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he Paso Robles American Viticulture Area took a huge step toward being subdivided — something many in the local wine industry are fully behind and worked to make happen. The Alcohol and Tobacco Tax and Trade Bureau (TTB) in Washington, D.C., opened the public comment period on Sept. 20 for the petition from the Paso Robles wine community to establish 11 subAVAs within the current Paso Robles appellation. Anyone can submit comments for or against the proposal at the TTB website for the next 120 days. The TTB is part of the U.S. Department of the Treasury. TTB designates viticultural areas to allow vintners to better describe the origin of their wines and to allow consumers to better identify wines they may purchase “This is the critical step called a ‘notice of proposed rulemaking’ at which the TTB — tasked, among its many other responsibilities, with protecting the public from misleading or confusing information about wine — has reviewed all the geological, climatological and historical information presented in the petitions and determined that they pass muster,” said Jason Haas, partner and general manager of Tablas Creek Vineyard. Tablas Creek along with many others in the Paso Robles AVA are behind this petition. The Paso Robles AVA Committee consists of 59 different grower and winery members. A winery or grower from each of the 11 proposed AVAs is on the committee. Haas was understandably elated with the recent development and optimistic of it receiving final approval. “I’m hopeful that with all the hard science that went into the petitions, and the broad cross-section of the Paso Robles wine community that was involved in their submission, approval will be relatively straightforward,” Haas said. Nearly seven years ago, the proposal, which is contains 11 separate petitions — one for each of the proposed AVAs — was submitted as one package to the TTB from the committee. Tablas Creek, Steve Lohr, chairman and CEO of J.Lohr Vineyards and Wines, Doug Kruse of Jack Creek Cellars, Justin Baldwin, founder of JUSTIN Vineyards and Winery, Kevin Kester of Parkfield, and the 28 Fall 2013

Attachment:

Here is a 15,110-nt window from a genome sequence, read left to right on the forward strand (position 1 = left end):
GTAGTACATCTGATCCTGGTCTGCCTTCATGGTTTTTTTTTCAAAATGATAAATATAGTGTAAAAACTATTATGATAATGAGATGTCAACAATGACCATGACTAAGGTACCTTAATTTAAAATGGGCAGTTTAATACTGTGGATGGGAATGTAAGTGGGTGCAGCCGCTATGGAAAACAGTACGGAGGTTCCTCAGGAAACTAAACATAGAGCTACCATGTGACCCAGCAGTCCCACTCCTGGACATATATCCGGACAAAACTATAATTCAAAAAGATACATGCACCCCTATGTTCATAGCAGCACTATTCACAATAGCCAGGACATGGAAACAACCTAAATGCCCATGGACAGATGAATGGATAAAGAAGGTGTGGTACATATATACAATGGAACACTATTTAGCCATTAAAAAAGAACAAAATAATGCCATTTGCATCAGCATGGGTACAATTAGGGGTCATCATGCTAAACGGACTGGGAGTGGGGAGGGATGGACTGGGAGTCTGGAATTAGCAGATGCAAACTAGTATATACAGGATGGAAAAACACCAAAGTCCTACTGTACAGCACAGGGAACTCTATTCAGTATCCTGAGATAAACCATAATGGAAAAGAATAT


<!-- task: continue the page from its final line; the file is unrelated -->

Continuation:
Published by the Paso